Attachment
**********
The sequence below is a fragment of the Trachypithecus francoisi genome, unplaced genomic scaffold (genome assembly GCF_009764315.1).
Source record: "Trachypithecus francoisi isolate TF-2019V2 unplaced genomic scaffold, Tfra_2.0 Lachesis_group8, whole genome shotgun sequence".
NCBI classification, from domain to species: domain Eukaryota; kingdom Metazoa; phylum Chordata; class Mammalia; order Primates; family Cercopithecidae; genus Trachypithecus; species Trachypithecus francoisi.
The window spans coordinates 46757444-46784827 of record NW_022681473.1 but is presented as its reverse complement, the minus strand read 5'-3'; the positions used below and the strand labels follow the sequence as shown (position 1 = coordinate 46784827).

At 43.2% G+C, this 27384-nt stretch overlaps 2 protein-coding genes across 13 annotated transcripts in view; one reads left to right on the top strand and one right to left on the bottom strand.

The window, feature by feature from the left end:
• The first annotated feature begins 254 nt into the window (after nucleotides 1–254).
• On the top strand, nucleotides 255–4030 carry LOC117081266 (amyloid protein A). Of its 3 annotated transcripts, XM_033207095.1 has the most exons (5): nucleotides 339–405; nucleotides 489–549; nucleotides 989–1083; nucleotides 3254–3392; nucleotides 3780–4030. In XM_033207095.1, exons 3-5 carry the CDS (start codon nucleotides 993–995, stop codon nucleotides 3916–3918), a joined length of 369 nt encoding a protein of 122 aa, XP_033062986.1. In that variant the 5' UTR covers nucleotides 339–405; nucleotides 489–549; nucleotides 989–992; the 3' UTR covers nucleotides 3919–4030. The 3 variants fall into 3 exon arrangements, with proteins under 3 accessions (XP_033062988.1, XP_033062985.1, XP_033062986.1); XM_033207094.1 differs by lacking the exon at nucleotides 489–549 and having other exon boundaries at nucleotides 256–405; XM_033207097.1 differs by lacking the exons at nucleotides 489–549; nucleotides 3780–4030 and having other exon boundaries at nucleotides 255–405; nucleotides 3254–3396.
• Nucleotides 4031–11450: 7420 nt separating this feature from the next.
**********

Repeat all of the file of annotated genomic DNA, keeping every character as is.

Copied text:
The sequence below is a fragment of the Trachypithecus francoisi genome, unplaced genomic scaffold (genome assembly GCF_009764315.1).
Source record: "Trachypithecus francoisi isolate TF-2019V2 unplaced genomic scaffold, Tfra_2.0 Lachesis_group8, whole genome shotgun sequence".
NCBI classification, from domain to species: domain Eukaryota; kingdom Metazoa; phylum Chordata; class Mammalia; order Primates; family Cercopithecidae; genus Trachypithecus; species Trachypithecus francoisi.
The window spans coordinates 46757444-46784827 of record NW_022681473.1 but is presented as its reverse complement, the minus strand read 5'-3'; the positions used below and the strand labels follow the sequence as shown (position 1 = coordinate 46784827).

At 43.2% G+C, this 27384-nt stretch overlaps 2 protein-coding genes across 13 annotated transcripts in view; one reads left to right on the top strand and one right to left on the bottom strand.

The window, feature by feature from the left end:
• The first annotated feature begins 254 nt into the window (after nucleotides 1–254).
• On the top strand, nucleotides 255–4030 carry LOC117081266 (amyloid protein A). Of its 3 annotated transcripts, XM_033207095.1 has the most exons (5): nucleotides 339–405; nucleotides 489–549; nucleotides 989–1083; nucleotides 3254–3392; nucleotides 3780–4030. In XM_033207095.1, exons 3-5 carry the CDS (start codon nucleotides 993–995, stop codon nucleotides 3916–3918), a joined length of 369 nt encoding a protein of 122 aa, XP_033062986.1. In that variant the 5' UTR covers nucleotides 339–405; nucleotides 489–549; nucleotides 989–992; the 3' UTR covers nucleotides 3919–4030. The 3 variants fall into 3 exon arrangements, with proteins under 3 accessions (XP_033062988.1, XP_033062985.1, XP_033062986.1); XM_033207094.1 differs by lacking the exon at nucleotides 489–549 and having other exon boundaries at nucleotides 256–405; XM_033207097.1 differs by lacking the exons at nucleotides 489–549; nucleotides 3780–4030 and having other exon boundaries at nucleotides 255–405; nucleotides 3254–3396.
• Nucleotides 4031–11450: 7420 nt separating this feature from the next.